New York University, Master in Clinical Social Work with Honors
Rutgers University, B.A. in Psychology
Evelyn Mejil wants you to know her work is your work, too. “This is a fight that belongs to everybody and something that should be on everyone’s agenda,” she says.
Every year, more than 6 million children are abused or neglected in America. And as the executive director at Wynona’s House Child Advocacy Center, Evelyn works to promote justice and healing for child victims. Her organization helps coordinate investigations, prosecution, treatment and preventative services for children and family. It’s an emotionally difficult and often overwhelming job, but it’s also a challenge Evelyn finds invigorating and rewarding.
“We all know the saying, ‘It takes a village to raise a child,’ and that’s very much the reality of my work,” Evelyn says. “I have the ability to talk to different community partners from law, medical, mental health and child services, and then bring them together in service of our children.”
Be willing to follow your vision, even if you’re the only person that can see it.
How did you discover your current job?
I’d like to think that a combination of my personal and professional journeys has led me to this position. My experience with multidisciplinary work, locally and internationally, in various capacities have included providing direct services, program development, strategic planning, policy, crisis intervention, prevention and resolution, community collaborations and more. I feel privileged to bring my experience to Wynona’s House and serve as executive director.
What responsibilities do you have in your role?
My primary responsibility is to advance the mission of Wynona’s House: “To promote justice and healing for child victims of abuse and violence by coordinating investigations, prosecution, treatment and prevention services for children and families.”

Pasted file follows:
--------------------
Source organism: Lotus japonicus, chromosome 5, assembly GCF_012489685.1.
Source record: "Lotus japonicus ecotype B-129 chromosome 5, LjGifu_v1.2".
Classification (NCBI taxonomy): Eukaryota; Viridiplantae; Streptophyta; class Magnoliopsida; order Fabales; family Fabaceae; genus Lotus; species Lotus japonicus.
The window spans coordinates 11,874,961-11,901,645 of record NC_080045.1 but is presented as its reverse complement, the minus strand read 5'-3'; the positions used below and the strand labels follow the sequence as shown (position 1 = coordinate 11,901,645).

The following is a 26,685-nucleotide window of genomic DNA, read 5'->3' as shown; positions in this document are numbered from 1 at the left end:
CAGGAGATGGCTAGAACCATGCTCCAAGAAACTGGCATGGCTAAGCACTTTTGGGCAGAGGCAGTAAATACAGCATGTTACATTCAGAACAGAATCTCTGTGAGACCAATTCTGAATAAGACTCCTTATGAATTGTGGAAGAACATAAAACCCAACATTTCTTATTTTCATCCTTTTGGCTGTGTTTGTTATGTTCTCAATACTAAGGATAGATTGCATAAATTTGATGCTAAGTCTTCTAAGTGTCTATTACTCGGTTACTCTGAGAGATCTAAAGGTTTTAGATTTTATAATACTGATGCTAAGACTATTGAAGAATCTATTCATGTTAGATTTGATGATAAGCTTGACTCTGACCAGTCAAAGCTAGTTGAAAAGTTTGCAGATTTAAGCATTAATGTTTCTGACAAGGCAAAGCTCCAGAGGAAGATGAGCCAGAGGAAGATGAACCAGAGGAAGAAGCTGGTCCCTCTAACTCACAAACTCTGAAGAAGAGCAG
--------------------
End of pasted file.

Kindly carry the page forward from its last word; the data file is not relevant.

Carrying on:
Furthermore, I aim to ensure best practices and advance research in the areas of child abuse and neglect. In order to do this, solidifying cohesive and productive partnerships is key.
I’m also responsible for supervising and supporting the ongoing operations of the Center and developing and implementing policy and procedure in line with the vision and mission statement of Wynona’s House. Finally, I strategize and implement plans for funding sustainability to ensure the longevity of the agency.
What is it about your job that makes you feel it’s the right fit for you?
I’ve dedicated more than 20 years of my career to serving children and families and those from disadvantaged backgrounds. My professional and personal experience gives me a unique perspective in terms of what’s been done and what needs to be done.
We all know the saying, “It takes a village to raise a child,” and that’s very much the reality of my work. I have the ability to talk to different community partners from law, medical, mental health and child services, and then bring them together in service of our children.
It’s important to understand there has to be one response to child abuse and neglect — and in recognizing that, we’re able to unite in raising awareness for child abuse and neglect by working together.
What challenges keep you awake at night?